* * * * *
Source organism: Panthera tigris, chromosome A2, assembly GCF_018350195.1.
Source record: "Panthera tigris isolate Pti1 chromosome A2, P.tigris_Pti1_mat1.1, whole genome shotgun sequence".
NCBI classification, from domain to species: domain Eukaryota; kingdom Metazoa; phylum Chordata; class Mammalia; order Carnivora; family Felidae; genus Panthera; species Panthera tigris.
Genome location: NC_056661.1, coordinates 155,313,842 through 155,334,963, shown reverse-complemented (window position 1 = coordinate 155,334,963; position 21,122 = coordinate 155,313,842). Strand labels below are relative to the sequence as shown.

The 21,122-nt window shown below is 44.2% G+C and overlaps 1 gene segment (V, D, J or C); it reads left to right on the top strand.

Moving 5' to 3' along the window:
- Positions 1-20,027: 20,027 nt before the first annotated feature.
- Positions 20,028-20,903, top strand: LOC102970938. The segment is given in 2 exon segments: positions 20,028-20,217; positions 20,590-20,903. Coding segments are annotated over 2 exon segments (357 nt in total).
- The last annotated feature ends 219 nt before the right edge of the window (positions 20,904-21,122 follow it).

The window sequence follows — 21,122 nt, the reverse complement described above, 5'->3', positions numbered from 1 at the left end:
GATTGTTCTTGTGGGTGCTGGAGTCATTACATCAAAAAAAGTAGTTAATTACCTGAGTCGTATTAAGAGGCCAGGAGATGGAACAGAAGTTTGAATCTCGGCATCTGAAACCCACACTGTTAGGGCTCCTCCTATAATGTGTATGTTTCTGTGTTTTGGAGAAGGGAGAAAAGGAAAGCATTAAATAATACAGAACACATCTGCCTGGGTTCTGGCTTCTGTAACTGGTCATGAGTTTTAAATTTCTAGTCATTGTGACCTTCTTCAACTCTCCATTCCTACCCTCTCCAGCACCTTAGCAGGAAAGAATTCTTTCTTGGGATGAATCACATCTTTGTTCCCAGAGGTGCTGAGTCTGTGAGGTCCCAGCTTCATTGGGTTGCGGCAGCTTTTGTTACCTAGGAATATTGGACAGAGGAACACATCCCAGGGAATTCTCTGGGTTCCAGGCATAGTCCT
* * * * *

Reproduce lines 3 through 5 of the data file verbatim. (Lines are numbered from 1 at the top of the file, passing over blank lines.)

NCBI classification, from domain to species: domain Eukaryota; kingdom Metazoa; phylum Chordata; class Mammalia; order Carnivora; family Felidae; genus Panthera; species Panthera tigris.
Genome location: NC_056661.1, coordinates 155,313,842 through 155,334,963, shown reverse-complemented (window position 1 = coordinate 155,334,963; position 21,122 = coordinate 155,313,842). Strand labels below are relative to the sequence as shown.

The 21,122-nt window shown below is 44.2% G+C and overlaps 1 gene segment (V, D, J or C); it reads left to right on the top strand.